• Not everyone is a candidate: Make sure you discuss which types of patients are not candidates with the ophthalmologist and why. Certain medical conditions, eye health, and age can rule out a candidate for vision correction procedures.
  • Fee or Free: Don’t consider only the “Free Evaluation” to determine if you are a candidate for refractive surgery. Paying a reasonable fee for a thorough eye exam – which can last 60 minutes or up to 2 hours in some centers – most often determine the best vision correction procedure for you – if any. Most surgeons will credit the evaluation fee toward the surgical fee if you are a candidate for surgery. If you are unsure, ask!
  • Fact or Fiction: If it sounds too good to be true, be wary. While LASIK remains the safest and most commonly performed vision correction procedure, there are limits to every surgical procedure. Your surgeon should discuss the risks and benefits of a having vision correction procedure.
  • Research: As with any surgical procedure, do your research. Talk with family and friends. Ask for referrals from people who have had the procedure at the practice you are considering.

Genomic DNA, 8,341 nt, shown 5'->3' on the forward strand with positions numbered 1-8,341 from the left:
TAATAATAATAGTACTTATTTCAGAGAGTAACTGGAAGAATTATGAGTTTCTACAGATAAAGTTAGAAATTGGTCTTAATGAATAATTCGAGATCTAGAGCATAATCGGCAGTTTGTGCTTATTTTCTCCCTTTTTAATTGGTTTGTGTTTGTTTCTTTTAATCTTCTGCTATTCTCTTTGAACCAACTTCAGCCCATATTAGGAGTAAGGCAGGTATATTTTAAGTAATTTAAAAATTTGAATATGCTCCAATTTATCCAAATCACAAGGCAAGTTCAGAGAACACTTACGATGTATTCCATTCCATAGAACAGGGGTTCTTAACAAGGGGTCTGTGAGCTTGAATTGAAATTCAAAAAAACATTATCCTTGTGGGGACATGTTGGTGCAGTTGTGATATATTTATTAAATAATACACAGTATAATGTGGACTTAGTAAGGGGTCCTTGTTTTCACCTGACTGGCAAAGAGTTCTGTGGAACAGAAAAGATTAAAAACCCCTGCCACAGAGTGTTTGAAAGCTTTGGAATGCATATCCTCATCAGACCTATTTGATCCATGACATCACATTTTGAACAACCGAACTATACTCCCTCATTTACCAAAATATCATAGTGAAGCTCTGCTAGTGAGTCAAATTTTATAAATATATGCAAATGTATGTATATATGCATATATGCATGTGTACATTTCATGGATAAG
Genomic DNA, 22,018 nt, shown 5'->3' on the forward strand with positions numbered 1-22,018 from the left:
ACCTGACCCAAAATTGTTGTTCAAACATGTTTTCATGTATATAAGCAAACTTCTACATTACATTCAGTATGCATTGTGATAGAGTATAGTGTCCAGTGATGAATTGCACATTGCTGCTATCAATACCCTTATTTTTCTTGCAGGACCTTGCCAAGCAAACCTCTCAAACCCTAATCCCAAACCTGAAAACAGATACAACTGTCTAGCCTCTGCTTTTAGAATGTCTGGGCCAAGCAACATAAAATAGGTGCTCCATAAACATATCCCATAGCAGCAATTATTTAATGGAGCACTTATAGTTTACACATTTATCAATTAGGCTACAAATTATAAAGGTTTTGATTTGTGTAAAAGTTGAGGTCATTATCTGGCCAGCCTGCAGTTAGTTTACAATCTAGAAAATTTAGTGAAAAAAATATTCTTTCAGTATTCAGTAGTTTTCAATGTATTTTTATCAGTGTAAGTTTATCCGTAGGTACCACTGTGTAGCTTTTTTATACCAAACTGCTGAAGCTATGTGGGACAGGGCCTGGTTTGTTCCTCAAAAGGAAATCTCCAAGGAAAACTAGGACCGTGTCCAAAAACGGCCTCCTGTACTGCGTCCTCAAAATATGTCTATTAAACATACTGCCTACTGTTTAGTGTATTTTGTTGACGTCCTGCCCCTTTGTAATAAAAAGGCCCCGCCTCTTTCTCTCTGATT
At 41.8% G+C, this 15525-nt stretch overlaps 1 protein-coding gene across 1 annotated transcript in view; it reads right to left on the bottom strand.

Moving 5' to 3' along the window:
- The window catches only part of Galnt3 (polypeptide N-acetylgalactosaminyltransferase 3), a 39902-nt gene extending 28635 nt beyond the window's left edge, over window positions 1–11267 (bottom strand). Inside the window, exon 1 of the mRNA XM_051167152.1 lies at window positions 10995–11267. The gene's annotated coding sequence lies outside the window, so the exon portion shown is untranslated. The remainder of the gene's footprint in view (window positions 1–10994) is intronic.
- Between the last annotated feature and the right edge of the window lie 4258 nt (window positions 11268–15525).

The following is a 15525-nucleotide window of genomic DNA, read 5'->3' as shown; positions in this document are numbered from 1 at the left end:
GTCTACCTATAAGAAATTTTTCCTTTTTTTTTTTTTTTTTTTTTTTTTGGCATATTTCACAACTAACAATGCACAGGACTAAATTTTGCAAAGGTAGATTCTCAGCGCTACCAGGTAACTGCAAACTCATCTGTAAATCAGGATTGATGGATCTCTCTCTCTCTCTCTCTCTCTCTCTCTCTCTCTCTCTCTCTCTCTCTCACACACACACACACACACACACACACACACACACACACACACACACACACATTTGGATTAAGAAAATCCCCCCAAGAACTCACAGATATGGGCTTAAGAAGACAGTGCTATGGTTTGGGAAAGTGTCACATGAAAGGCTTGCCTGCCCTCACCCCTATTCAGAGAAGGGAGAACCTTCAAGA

• Consider Your Age: Finally, having LASIK will not stop your presbyopia from developing at age 45 to 55. Presbyopia is the hardening of the natural lens inside of the eye and part of the natural aging process. What LASIK can do is give you 10 to 30 years of little to no dependency on glasses and contact lenses. LASIK does not wear off – it is a permanent vision correction procedure.

 

In short, vision correction procedures such as LASIK have an extremely high satisfaction rate among patients having FDA approvals for safety and effectiveness for the correction of nearsightedness, farsightedness, and astigmatism. Vision correction procedures such as LASIK permanently correct the visual defect. Glasses and contact lenses provide a temporary fix when they are worn.

Interview your LASIK surgeon. No question should be left unasked. Vision correction procedures like LASIK are a surgical procedure requiring a medical doctor (MD) to perform the procedure. Seek out ophthalmologists that make your final vision check their priority and is exactly where you discussed it would be prior to having the procedure.

You probably have a price range and location in mind. Watch out for misleading advertisements that promise LASIK at a “low, low price” only to find that the “low, low price” covers only one part of the procedure and not the pre-op visit, post-op visits, the drops, or an enhancement should you need one (if your final vision is not exactly where you discussed it would be after surgery).

Go with your gut. If you meet with a doctor that you trust and feel that they have your best interests at heart, go for it! Physicians of the Refractive Surgery Alliance work towards bringing the benefits of refractive surgery to more people and are committed to offer the best service to their patients.

Talk to a doctor to see if you too can see the world with perfect vision.